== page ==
We must safeguard against reverse discrimination, the antithesis of the principle being defended, as we work to meet our hiring targets for qualified minorities and tearing down the barriers to their full participation.

Tolerance and respect are put to a greater test during harsh economic times. Witness the views of those who see immigrants as stealing jobs from other Canadians, who see only their difficulties, forgetting that there are others who are worse off.

Today we are challenged to work together to foster economic growth and rededicate ourselves to our nation's reality.

Canadians are a people of many colours and races, all of whom heighten the intellectual, social, cultural and economic standing of Canada in the eyes of the world.

Forum For Young CanadiansStatements By Members

March 21st, 1994 / 1:55 p.m.

Liberal

Wayne Easter Liberal Malpeque, PE

Mr. Speaker, I and many other MPs had the opportunity to have a dinner with a group of youths visiting Parliament last week. The group was here under the Forum for Young Canadians program.

In my opinion the Forum for Young Canadians is a valuable educational program that brings young people from all parts of this great nation together to learn about our political process. The forum allows young people to learn about our political system through participation and workshops, presentations and a mock Parliament. It gives students real, hands-on experience. It is also valuable because it allows friendships to form between the participants from all provinces of Canada, friendships that last a lifetime.

It is programs like the Forum for Young Canadians that we as members of Parliament must continue to support and expand because their benefits are enormous. These youths are the leaders of tomorrow and their individual and collective experience will lead to the development of a greater nation.

Racial DiscriminationStatements By Members

1:55 p.m.

Bloc

Christiane Gagnon Bloc Québec, QC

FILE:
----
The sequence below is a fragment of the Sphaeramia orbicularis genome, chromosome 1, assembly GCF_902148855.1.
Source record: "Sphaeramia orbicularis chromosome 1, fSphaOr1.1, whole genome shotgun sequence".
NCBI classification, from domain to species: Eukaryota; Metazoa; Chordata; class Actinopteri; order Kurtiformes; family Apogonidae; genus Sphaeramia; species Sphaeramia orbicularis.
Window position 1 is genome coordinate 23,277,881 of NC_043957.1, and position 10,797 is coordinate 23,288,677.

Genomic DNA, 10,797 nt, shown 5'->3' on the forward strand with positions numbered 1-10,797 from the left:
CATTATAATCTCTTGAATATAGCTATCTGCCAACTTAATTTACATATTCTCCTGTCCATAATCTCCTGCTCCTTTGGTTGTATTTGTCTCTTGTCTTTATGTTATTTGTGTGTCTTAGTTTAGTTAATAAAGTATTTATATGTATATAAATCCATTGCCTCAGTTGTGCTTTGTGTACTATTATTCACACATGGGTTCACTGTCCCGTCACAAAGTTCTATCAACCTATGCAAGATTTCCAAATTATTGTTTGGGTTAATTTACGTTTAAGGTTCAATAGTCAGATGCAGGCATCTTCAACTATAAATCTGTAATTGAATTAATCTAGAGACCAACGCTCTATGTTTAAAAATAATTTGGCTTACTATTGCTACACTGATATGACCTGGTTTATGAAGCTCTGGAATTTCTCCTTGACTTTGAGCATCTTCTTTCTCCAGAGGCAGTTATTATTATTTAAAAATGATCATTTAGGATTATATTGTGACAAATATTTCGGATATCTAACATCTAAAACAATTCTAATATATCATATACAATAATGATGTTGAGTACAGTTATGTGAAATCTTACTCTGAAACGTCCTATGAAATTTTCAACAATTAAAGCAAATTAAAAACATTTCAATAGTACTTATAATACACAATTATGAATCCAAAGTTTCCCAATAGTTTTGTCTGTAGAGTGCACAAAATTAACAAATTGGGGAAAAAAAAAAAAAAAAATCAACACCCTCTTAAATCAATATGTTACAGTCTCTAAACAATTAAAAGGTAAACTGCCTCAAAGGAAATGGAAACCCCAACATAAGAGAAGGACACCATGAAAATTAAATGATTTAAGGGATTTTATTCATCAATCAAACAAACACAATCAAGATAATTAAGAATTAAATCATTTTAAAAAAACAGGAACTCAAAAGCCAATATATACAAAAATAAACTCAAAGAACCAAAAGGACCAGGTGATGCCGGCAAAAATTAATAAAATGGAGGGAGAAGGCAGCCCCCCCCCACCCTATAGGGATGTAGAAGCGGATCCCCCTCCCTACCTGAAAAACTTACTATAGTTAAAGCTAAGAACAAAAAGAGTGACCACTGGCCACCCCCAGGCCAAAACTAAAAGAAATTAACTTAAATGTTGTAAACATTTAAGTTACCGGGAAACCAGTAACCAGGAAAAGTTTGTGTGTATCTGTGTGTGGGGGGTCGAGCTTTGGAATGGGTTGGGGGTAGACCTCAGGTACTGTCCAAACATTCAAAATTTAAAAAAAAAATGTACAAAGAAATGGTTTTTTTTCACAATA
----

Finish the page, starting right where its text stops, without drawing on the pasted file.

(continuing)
Mr. Speaker, we learned this morning that fewer racial discrimination complaints were received by the Quebec human rights commission last year. We all know that racist behaviour has not been eliminated and that making other cultures known is one of the best ways to stop this behaviour.

On this International Day for the Elimination of Racial Discrimination, the members of the Official Opposition associate themselves with the thousands of Quebeckers and Canadians for whom racial discrimination is a social evil which must be fought at all cost.

We must strive daily to eliminate any form of intolerance toward people with a difference. We must promote a society where nobody feels out of place because of the colour of their skin, their religion or their country of birth. That is the challenge facing us all at the turn of this century.

Calgary NorthStatements By Members

2:05 p.m.

Reform

Diane Ablonczy Reform Calgary North, AB

Mr. Speaker, several of my Calgary North constituents have raised concerns about a member of the other place and his work on behalf of a developer in Calgary.

Since his appointment this individual has acted for the developer in public hearings and has also very actively lobbied city officials to advance the developer's interests.

Calgary North constituents are particularly outraged that someone they are paying to represent Albertans should use his influence in this manner and by the fact that he is doing so at the expense of his attendance in the other place which is now sitting.

I call on the Prime Minister to ask the government leader in the other place to investigate the ethics involved when a member of that place lobbies-

Calgary NorthStatements By Members

2:05 p.m.

The Speaker

Order. The Chair is having a little bit of difficulty about one member attacking another member in the House. I believe that the tradition has been in the House to extend this to the other House.

Although the hon. member has not mentioned a specific person or a specific riding, I think the hon. member is probably leaving very little leeway for misinterpretation.

I would encourage the hon. member to reconsider and perhaps tomorrow we could have another try at it if it is not quite that specific, if the hon. member would not mind.

Racial DiscriminationStatements By Members

2:05 p.m.

Liberal

Stan Dromisky Liberal Thunder Bay—Atikokan, ON

Mr. Speaker, many of our colleagues in the House are wearing the multicoloured bow which was conceived and created in Thunder Bay.